Errors in Deeds of Trust Legal Descriptions

When Typos Aren’t Enough to Give a Homeowner a ‘Free House'

In a recent opinion in In re Foreclosure of a Deed of Trust Executed by Thompson, the North Carolina Court of Appeals determined that a non-judicial foreclosure could proceed despite the existence of an error in the legal description of the deed of trust being foreclosed.  The error consisted of an incorrect reference to the property being located in “Section II-C” of a subdivision when it was actually located in “Section III-C” of that subdivision.  As a result of that error, the homeowners challenged the validity of the deed of trust and the petitioner’s right to foreclose.  The homeowners contended the discrepancy was a patent defect rendering the deed of trust void and thus never transferring legal title to the property to the lender.  The trial court disagreed and allowed the foreclosure sale.  The Court of Appeals affirmed, applying decades-old principles of North Carolina real estate law which allow courts to examine extrinsic documents to clarify latent ambiguities in a property’s legal description.  The Court concluded that:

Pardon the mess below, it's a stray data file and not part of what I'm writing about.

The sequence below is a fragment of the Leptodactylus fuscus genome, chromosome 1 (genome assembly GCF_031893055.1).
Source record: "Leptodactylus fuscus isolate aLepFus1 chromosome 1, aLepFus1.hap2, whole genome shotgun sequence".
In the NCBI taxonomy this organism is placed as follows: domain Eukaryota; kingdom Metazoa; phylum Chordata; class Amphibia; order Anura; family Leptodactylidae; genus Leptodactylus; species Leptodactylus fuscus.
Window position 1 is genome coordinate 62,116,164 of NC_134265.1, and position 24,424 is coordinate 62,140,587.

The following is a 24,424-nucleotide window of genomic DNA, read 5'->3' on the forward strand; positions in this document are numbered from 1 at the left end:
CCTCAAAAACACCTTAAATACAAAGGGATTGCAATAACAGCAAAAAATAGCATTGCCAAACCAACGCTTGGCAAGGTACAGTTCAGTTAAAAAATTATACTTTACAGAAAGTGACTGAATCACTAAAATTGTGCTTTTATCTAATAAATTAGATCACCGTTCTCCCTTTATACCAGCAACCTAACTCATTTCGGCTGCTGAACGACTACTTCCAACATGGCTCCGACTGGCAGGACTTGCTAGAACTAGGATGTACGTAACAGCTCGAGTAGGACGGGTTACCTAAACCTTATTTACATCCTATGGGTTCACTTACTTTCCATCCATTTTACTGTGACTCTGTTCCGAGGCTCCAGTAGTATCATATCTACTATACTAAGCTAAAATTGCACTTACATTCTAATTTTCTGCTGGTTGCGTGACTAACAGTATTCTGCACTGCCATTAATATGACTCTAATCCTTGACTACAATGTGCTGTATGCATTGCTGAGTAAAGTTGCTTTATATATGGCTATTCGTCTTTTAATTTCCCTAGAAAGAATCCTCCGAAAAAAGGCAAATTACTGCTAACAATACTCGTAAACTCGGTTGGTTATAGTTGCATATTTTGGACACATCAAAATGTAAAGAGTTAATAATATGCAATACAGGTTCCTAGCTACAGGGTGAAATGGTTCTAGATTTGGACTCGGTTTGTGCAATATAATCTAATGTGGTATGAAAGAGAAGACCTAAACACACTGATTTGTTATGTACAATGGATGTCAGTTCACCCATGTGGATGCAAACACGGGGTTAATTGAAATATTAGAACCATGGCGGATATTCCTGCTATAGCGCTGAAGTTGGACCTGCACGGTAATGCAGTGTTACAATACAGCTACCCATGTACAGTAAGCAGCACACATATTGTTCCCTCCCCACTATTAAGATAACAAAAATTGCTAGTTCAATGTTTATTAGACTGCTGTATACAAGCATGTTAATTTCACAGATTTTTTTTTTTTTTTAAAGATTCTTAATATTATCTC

[T]he erroneous reference in the Deed of Trust to “Section II-C” instead of “Section IIIC” is merely a scrivener’s error and creates only a latent ambiguity in the description of the property. This uncertainty may be remedied by examination of the four corners of the Deed of Trust and documents referenced therein. The Deed of Trust identifies the property as Lot 46 of a subdivision depicted on a plat “prepared by Parker & Associates, Inc., dated August 3, 2006 and recorded in Map Book 51, Page 149, Slide L-1485, Onslow County Registry.” This plat correctly identifies Lot 46 as being located in “Section III-C.” In addition, the Deed of Trust identifies the property with a street address and tax parcel ID number, both of which correspond to the information in the General Warranty Deed and the plat. Upon examination of the information in the record, in the context of the long-established jurisprudence on this subject, we conclude that the erroneous reference to “Section II-C” in the Deed of Trust did not render the document void and that the trial court did not err by allowing the foreclosure to go forward.

Although not groundbreaking in its use of extrinsic documents to rectify latent ambiguities in legal descriptions, the holding does break ground in applying that legal principle in a non-judicial foreclosure proceeding.  In short, this opinion stands for the proposition that a lender can proceed with a non-judicial foreclosure (as opposed to filing a more complicated and costly judicial foreclosure action) even though there is a defect, albeit a latent one, in the deed of trust’s legal description.

Published by Michael B. Stein on April 20, 2017